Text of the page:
Binger, himself an engineer, enthusiastically agreed to act as a liaison between the monks and his contact at 3M, Warren Langstraat, the laboratory operations manager for the Construction Materials division. Langstraat, acting as a facilitator, put Binger in touch with Donald Williams, an engineer in product development, and George Tiers, a senior scientist. Tiers and Williams began an intensive search for the correct kind of sand, permanent pigments and an adhesive to bind it all together.

The sand traditionally used in mandalas is made from crushed limestone, which provides a particle that is fine enough for exquisite detail. The problem with using the crushed limestone in the Minnesota mandala was that it would not hold a permanent pigment, necessary to withstand both light and the eventual onslaught of an adhesive. In the end, scientist George Tiers discovered a silicate particle perfect to the task in an unlikely place: asphalt shingles. The same technologies used to create the colored roofs for American suburban development were put to a more esoteric test: could they hold pigment, and would the color meet with the monk's aesthetic approval?

In a kind of scientific relay race, Tiers handed the silicate particle to Donald Williams, who began to experiment with bonding synthetic pigments by firing them at high temperatures. Williams's role was critical: he essentially created the palette, a range of ten basic colors which could be thinned with white sand to create the full spectrum.

By the time the monks took up residence in the museum, the materials and the method were in place. After a ceremony blessing the space, the monks began to draw a blueprint for this rendering of the schematic diagram of the Buddhist cosmos. The monks determined to make a mandala dedicated to Yamantaka, the lord of death. A mandala is essentially a diagram for the Buddhist hierarchy. Yamantaka, rendered as an abstract symbol, occupies the central position. He is surrounded by four celestial gates, which mark the cardinal directions. Various aspects of spiritual and human existence ring the celestial palace, ranked from the sacred to the profane.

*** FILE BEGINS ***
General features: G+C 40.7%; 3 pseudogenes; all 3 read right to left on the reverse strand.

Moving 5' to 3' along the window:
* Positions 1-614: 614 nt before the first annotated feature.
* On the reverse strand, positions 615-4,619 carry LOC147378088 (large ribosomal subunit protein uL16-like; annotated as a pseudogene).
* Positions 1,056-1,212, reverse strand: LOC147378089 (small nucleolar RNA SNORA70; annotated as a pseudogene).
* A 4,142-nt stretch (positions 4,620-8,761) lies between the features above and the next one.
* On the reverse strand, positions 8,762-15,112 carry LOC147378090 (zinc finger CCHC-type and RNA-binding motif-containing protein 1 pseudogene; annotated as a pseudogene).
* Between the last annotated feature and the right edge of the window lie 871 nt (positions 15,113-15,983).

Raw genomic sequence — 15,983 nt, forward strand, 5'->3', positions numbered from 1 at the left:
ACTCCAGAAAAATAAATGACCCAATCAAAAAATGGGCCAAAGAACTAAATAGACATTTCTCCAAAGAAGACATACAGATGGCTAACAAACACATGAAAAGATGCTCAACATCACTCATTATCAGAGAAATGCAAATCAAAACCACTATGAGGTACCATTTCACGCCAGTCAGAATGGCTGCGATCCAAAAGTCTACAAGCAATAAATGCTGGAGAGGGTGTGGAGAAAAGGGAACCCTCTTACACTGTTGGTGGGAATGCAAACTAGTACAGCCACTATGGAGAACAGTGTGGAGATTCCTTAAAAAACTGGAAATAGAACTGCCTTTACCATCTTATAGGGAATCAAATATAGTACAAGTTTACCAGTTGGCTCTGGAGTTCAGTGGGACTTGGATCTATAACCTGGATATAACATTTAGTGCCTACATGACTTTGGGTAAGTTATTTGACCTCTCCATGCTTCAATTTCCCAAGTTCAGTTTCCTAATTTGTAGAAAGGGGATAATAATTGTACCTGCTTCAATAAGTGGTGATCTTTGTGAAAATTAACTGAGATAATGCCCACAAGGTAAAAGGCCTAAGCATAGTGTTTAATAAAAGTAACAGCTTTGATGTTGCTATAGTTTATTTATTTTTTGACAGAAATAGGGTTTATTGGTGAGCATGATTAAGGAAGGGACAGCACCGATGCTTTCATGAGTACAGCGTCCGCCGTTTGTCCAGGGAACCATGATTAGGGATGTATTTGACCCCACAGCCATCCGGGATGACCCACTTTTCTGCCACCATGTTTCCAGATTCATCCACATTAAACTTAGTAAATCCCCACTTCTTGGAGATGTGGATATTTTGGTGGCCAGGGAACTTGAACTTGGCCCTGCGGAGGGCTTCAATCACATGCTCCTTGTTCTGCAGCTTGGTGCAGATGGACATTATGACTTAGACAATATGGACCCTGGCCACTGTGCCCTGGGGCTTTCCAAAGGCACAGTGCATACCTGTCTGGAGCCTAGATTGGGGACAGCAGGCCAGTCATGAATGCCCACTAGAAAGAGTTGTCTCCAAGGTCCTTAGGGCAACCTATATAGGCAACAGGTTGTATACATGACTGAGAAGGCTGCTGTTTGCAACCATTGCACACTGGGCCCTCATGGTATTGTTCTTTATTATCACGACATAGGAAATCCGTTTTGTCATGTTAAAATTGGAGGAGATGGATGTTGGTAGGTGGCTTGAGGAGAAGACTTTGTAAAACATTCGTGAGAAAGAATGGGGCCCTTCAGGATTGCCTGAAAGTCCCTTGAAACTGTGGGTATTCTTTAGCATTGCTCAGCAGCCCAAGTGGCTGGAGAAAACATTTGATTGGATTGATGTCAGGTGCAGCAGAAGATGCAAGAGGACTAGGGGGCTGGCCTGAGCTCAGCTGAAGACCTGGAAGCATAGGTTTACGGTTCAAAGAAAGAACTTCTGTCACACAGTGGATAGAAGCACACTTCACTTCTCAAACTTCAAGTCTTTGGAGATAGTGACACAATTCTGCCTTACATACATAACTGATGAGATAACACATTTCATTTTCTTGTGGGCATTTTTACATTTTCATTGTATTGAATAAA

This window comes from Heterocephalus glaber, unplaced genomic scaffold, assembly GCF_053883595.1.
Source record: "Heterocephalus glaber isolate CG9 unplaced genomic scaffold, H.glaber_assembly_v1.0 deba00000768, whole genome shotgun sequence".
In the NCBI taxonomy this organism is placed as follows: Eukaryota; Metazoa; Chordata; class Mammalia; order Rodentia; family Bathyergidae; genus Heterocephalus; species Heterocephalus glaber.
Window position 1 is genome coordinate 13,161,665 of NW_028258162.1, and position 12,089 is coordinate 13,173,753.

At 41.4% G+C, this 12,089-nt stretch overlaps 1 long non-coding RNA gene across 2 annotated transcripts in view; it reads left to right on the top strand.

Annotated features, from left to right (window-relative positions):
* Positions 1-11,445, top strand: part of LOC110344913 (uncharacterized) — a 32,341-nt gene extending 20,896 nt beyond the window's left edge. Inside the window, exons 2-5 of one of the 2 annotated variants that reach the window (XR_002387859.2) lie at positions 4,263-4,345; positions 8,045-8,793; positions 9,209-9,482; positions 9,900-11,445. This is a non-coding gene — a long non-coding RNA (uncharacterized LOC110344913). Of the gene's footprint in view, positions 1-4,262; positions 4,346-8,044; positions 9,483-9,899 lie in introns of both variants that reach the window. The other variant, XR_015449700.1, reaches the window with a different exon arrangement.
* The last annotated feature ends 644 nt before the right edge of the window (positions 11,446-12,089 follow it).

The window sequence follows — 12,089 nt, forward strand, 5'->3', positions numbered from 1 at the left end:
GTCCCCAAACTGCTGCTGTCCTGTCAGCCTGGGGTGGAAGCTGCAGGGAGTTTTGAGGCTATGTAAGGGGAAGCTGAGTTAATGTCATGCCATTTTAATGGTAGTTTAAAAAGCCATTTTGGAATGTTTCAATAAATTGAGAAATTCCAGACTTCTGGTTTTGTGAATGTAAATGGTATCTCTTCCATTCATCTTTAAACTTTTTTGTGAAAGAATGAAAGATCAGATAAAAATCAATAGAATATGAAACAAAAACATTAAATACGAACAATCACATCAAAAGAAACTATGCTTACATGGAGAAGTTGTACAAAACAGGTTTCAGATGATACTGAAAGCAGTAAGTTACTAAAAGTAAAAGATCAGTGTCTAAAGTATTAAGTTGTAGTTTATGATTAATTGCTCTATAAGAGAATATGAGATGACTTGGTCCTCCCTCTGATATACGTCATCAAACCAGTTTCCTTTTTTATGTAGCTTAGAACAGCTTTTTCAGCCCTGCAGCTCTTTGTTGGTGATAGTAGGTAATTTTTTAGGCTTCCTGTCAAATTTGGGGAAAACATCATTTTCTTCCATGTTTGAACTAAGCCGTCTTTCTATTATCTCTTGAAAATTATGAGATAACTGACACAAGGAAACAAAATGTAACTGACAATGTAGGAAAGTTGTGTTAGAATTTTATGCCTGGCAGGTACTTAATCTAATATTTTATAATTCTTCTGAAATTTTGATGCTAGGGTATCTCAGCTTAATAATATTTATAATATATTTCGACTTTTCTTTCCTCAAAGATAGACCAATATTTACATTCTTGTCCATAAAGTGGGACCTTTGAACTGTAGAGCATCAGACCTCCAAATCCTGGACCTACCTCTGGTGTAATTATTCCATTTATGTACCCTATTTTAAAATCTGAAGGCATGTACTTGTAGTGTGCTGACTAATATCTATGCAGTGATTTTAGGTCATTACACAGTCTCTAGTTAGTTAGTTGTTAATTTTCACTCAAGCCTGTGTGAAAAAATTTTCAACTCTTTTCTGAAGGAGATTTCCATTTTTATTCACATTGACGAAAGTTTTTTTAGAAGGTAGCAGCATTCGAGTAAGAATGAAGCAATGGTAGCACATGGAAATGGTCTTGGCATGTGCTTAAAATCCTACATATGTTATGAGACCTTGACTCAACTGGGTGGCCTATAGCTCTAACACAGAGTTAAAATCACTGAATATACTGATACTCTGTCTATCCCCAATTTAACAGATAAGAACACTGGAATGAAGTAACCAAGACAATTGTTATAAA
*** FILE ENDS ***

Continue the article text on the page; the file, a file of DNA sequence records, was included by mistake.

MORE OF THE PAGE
There is no artistic ego at work in the creation of a mandala. Each monk might have a specialty, but this unique artistic event is ultimately a collaboration. The Gyuto monks worked for four weeks on the Yamantaka mandala. The monks marked its completion with a consecration, and then the mandala, though a sacred object, became once again the province of science.

Curator Jacobsen and Binger had been experimenting with spraying small sand paintings with adhesive. The sand surface is so delicate it shows the tracks of an insect, and Jacobsen discovered that the adhesive, when it is applied in too thick of a stream, pitted the sand. A fine mist of adhesive was in order, and Institute facilities staff Al Silberstein and Ed Peterson began to construct a tent over the mandala to contain the spray. The initial spraying was a success—the adhesive hardened the sand, bonded it to the base and dried without leaving a shiny surface. But all of the three-dimensional surfaces needed more glue. At this point, Ed and Al (both artists themselves) took to the surfaces with an eyedropper, meticulously reinforcing the initial layer of adhesive.

Beginning June 6, 1992, the sand mandala defied both gravity and time. Featured in an exhibition, "In the Shadow of Everest: Buddhist Art of the Himalayas," a sand mandala was hung like a painting on the wall for the first time. This extraordinary event became an artistic representation of a culture in peril.